immersion

[ih-mur-zhuhn, -shuhn]
noun
1.
an act or instance of immersing.
2.
state of being immersed.
3.
state of being deeply engaged or involved; absorption.
4.
baptism in which the whole body of the person is submerged in the water.
5.
Also called ingress. Astronomy. the entrance of a heavenly body into an eclipse by another body, an occultation, or a transit. Compare emersion ( def 1 ).
adjective
6.
concentrating on one course of instruction, subject, or project to the exclusion of all others for several days or weeks; intensive: an immersion course in conversational French.

Origin:
1425–75; late Middle English < Late Latin immersiōn- (stem of immersiō) a dipping in. See immerse, -ion

nonimmersion, noun

emersion, immersion.
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World English Dictionary
immersion (ɪˈmɜːʃən)
 
n
1.  a form of baptism in which part or the whole of a person's body is submerged in the water
2.  astronomy Also: ingress the disappearance of a celestial body prior to an eclipse or occultation
3.  the act of immersing or state of being immersed

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Etymonline
Word Origin & History

immersion
mid-15c., from L.L. immersionem (nom. immersio), noun of action from immergere, from L. in- "into" + mergere "plunge, dip" (see merge). Meaning "absorption in some interest or situation" is from 1640s. As a method of teaching a foreign language, it is from 1965, trademarked by the Berlitz company.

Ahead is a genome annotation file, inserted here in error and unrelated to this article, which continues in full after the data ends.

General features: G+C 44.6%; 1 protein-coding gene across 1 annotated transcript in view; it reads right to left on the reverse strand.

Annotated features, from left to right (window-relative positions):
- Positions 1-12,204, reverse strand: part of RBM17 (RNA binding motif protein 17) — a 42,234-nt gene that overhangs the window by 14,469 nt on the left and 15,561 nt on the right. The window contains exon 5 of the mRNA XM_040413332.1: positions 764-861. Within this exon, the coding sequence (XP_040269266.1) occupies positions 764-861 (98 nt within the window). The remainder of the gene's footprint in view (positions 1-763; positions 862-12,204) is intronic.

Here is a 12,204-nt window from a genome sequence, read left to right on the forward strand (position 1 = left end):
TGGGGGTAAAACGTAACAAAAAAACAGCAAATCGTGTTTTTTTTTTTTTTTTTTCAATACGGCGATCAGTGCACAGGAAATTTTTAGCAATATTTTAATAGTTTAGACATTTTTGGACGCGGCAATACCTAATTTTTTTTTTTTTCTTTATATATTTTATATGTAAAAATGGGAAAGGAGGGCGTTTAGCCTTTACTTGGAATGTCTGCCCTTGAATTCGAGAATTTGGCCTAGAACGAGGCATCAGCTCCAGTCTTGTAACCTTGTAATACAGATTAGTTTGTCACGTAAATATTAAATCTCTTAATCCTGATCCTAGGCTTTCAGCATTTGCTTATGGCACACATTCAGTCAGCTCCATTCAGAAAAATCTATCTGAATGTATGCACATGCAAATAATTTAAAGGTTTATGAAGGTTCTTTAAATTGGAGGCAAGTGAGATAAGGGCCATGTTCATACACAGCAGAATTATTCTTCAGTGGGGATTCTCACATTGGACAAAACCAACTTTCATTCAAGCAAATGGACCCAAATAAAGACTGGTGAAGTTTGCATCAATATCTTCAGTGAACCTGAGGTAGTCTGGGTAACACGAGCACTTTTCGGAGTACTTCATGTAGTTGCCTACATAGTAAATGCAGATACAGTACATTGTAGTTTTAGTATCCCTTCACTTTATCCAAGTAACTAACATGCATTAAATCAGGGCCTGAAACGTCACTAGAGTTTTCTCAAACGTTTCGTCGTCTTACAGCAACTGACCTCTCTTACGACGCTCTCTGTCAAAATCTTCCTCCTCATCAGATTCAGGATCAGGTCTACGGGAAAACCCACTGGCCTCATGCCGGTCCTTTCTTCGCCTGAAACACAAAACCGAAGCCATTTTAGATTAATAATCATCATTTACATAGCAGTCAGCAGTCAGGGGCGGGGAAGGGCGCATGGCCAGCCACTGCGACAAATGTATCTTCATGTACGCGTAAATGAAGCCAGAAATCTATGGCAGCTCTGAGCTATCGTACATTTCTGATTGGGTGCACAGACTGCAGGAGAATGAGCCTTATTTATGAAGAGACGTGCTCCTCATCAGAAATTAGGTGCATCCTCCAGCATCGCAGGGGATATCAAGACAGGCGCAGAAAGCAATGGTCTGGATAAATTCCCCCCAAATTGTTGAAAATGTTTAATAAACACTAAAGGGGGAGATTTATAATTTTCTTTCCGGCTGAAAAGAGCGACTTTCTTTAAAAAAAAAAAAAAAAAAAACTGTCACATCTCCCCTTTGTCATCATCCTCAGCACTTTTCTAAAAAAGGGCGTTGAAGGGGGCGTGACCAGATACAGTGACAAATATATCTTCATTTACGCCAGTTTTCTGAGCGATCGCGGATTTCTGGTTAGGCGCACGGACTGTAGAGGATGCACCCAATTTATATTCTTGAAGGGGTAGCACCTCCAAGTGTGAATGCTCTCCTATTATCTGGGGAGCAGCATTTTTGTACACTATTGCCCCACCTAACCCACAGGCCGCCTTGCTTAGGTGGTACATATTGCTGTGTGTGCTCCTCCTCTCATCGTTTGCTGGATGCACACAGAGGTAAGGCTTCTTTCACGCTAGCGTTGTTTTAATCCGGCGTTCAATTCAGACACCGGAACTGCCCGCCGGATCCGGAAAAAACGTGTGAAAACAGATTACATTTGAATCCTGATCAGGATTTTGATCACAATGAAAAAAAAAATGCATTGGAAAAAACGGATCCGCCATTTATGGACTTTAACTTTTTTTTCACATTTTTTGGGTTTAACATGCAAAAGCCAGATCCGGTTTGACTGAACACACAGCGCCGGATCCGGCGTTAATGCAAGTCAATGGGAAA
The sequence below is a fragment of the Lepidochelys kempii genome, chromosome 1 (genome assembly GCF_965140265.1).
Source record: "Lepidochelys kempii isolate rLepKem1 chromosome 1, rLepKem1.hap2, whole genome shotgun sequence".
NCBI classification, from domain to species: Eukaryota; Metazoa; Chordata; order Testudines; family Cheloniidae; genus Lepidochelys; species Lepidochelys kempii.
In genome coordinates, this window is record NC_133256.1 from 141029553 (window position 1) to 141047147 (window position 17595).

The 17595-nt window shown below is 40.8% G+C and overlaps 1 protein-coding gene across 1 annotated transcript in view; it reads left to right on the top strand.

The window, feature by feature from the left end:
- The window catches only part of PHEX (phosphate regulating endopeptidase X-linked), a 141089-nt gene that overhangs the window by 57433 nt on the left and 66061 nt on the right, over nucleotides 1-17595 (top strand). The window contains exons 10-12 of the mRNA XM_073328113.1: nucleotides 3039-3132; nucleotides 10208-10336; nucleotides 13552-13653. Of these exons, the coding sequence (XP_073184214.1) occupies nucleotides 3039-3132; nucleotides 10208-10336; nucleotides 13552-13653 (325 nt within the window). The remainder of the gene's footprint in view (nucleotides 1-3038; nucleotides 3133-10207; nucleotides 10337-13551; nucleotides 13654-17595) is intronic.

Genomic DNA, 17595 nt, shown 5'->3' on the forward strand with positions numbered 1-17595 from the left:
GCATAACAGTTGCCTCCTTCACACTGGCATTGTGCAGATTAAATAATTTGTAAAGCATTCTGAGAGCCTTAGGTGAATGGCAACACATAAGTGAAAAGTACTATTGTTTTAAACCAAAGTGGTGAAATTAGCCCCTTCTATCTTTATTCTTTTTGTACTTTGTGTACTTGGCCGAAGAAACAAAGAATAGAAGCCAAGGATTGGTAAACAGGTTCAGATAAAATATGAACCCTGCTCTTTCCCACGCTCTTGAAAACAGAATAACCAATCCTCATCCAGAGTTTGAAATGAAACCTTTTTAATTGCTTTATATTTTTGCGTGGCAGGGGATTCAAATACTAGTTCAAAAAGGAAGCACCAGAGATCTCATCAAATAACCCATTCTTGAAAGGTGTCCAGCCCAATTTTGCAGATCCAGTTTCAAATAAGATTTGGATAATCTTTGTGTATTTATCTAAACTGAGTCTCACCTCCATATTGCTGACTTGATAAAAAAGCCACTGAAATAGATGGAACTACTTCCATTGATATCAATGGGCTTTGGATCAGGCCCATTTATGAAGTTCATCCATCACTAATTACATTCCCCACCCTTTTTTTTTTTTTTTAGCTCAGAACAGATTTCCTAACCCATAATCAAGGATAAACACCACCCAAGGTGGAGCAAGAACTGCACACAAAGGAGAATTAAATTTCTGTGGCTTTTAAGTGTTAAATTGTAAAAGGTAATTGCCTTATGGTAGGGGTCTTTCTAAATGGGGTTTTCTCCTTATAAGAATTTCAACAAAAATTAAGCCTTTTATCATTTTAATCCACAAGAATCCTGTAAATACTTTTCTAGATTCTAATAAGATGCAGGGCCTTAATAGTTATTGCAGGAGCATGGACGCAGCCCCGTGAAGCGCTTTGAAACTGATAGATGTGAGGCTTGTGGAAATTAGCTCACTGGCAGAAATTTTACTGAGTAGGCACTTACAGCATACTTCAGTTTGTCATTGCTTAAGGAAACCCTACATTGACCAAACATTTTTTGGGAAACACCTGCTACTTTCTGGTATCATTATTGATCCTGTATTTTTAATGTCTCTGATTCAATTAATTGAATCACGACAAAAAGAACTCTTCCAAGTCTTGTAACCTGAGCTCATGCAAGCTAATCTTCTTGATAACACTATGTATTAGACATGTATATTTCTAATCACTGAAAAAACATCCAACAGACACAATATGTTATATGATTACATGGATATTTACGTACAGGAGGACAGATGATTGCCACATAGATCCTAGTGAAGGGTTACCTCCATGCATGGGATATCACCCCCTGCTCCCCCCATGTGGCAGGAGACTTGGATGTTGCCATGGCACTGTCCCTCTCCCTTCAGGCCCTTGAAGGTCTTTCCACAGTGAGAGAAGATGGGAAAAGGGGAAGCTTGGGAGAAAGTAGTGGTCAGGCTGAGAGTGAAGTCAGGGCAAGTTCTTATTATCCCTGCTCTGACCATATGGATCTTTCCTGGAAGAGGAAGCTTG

Online Etymology Dictionary, © 2010 Douglas Harper
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American Heritage
Medical Dictionary

immersion im·mer·sion (ĭ-mûr'zhən, -shən)
n.

  1. The placing of a body under water or other liquid.

  2. The use of a fluid on a microscope slide in order to exclude air from between the glass slide and the bottom lens.


im·merse' (ĭ-mûrs') v.
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Example sentences
Certain songwriters demand of a performer nothing less than a go-for-broke
  immersion in the composer's private emotional world.
Yet, despite our increasing immersion in pleasurably designed scenes there is
  one startling gap.
So let's talk about what you might not get in that real-time self immersion
  that people might do.
Cutler used fresh and frozen chickens to see how immersion in water affected
  the posture of the dead birds.
Image for immersion
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